The 82nd Legislative Session will be one of the most challenging in recent memory, according to the City of McAllen.

Gearing up for an impending state budget crunch as well as redistricting, which will determine representation for the region, McAllen has released a draft of its legislative initiatives that show an aggressive agenda being pursued by the city.

“McAllen, like many cities across the state, will robustly defend its revenues and oppose legislation that would erode our authority and control. McAllen will look to be fairly represented in redistricting,” the city said in a statement. “The City will be consistent with the programs of the Texas Municipal League, Texas Border Coalition, and others except when it contradicts with McAllen’s goals.”

McAllen will hold its day in Austin on Feb. 1, and will bring their legislative priorities in tow. Budget and finance is at the top of the list of the city’s initiatives released last week, but as of press time, the city has not clarified which priorities will take precedence over others. The city, meanwhile, is bracing for a state budget deficit that could reach $25 billion.

McAllen will oppose “all unfunded mandates and oppose any alteration to the current franchise fee system,” the city said in their statement. The city will fight any increase of international bridge tolls, and “will work toward a solution that’s best for border merchants and the state’s coffers.”

Among the legislative priorities set out in its report last week, the city will work collaboratively with South Texas College, Workforce Solutions and the Texas Border Coalition to support workforce development and job-specific skills training programs for students and employers. McAllen will continue to support STC’s efforts to award additional four-year technology degrees as allowed by the state.

On transportation issues, the city will look to support an initiative to end the diversion of transportation funds to non-transportation projects; support initiatives that would fund the continued expansion of U.S. Highway 281 north of McAllen; and support changes that would benefit the area transit system funding, and the expansion of Ware Road.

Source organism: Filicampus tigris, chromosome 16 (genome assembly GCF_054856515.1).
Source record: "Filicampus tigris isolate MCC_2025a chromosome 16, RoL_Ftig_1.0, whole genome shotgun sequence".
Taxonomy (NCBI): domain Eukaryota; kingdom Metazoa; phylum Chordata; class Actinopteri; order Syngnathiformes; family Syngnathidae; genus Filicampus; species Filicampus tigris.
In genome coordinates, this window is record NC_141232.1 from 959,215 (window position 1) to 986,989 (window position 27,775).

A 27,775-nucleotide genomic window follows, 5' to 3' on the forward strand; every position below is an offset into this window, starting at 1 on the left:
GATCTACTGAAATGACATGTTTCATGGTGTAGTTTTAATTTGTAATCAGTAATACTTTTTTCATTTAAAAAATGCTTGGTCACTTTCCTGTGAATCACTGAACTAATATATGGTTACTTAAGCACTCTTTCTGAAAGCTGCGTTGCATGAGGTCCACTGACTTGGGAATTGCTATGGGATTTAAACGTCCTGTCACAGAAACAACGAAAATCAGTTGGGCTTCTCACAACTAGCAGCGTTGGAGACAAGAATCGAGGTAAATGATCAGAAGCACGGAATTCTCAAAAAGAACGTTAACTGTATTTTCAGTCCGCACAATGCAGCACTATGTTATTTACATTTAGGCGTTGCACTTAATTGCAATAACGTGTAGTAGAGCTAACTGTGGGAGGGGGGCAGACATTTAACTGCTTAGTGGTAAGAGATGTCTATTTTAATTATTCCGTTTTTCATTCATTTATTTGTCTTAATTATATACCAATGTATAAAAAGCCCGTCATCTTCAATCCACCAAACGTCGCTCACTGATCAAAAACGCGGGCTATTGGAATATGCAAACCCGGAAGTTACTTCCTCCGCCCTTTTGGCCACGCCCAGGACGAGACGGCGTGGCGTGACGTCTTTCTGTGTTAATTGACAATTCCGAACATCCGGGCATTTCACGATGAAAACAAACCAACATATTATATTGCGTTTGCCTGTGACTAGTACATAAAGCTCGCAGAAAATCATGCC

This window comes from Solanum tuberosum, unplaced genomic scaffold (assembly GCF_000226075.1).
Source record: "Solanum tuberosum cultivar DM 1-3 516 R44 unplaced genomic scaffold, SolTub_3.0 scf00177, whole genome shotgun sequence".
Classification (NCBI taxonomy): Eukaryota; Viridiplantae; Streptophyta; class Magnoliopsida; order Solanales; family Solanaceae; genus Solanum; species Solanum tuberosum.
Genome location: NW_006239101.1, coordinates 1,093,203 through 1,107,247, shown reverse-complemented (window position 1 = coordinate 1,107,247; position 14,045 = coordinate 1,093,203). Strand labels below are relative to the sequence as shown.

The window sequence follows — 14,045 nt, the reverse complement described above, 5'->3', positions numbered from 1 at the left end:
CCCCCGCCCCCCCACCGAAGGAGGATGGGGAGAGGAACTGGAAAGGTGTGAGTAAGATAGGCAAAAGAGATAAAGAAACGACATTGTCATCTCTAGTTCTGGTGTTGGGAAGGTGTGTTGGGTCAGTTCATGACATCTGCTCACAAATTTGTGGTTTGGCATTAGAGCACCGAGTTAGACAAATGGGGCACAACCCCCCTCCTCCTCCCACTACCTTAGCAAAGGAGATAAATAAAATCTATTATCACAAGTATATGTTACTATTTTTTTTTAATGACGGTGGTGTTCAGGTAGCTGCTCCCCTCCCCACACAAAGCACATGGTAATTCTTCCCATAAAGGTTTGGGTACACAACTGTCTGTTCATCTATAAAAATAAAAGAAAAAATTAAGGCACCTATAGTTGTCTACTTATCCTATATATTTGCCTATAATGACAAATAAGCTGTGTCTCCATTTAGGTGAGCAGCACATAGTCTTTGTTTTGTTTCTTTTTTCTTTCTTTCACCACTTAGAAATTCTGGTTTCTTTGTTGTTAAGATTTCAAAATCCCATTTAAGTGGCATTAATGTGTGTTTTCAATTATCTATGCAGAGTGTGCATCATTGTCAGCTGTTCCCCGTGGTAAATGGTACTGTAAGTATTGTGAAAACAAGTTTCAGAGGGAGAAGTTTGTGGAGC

McAllen will also support light rail and other reasonable rail proposals that would benefit the residents of McAllen, the city says.

The city will also support initiatives for more state and federal investigators to be located in the McAllen region and, with local support, will support proposals for southbound checks at international bridges.

McAllen will oppose legislation that would have local law enforcement officers enforce federal immigration laws, taking into account Arizona styled immigration legislation. “Comprehensive immigration reform, especially legislation that would meet employers’ needs and give them access to a legal workforce, would be supported,” according to the city.

“Our area is unique because of our connection with Mexico,” said Eduardo Millet, vice president of business development and governmental affairs for the McAllen Chamber. The Governmental Affairs Council at the Chamber has been holding meetings for months with the city, as well as with stakeholders, to develop a concise list of priorities as the legislative session gets underway next month.

“Maybe people in northern parts of Texas aren’t so familiar with what the linkages are, economically, with the maquilas, families, Mexican visitors and tourism. For them, when they see just data or reports they may not understand what the realities are,” Millet said. “That’s the importance of this. We need to make sure they (legislators) understand because they are be going to make the decisions. It’s better that they have a real perspective of what’s important for us. That’s why it’s so important for people to participate with us.”

The Chamber’s own list of legislative items closely mirrors those put out by the city, even though both entities develop their agenda separately. Both will eventually bring their own legislative issues to the table, and the combine them so the city heads to Austin with a shortlist of priorities ahead of the session, according to Millet.

The Chamber supports a “graduated approach” to the franchise, or margin tax for businesses that have sales less than $1 million.

A franchise tax essentially amounts to a tax paid by businesses on a percentage of their gross profit. While previous franchise tax was a levy on net income or capital, the current margin tax is calculated on a certain taxable amount, meaning retailers, wholesalers, and manufacturers pay .5 percent of their gross revenues after deducting costs of goods sold.

The Chamber supports authorizing any businesses losses on the franchise tax to be carried forward for up to 10 years. It also endorses a rebate to taxpayers as a result of any excess revenue collected from the tax.

“These are real issues that we are going to push,” Millet said. “From here, we start narrowing down (until) we arrive at the ones we consider most important. We are using a survey to get more information from our community because we are going to represent McAllen and the business community.

“In that survey we have all those issues to have more information about what people believe is more important,” Millet said.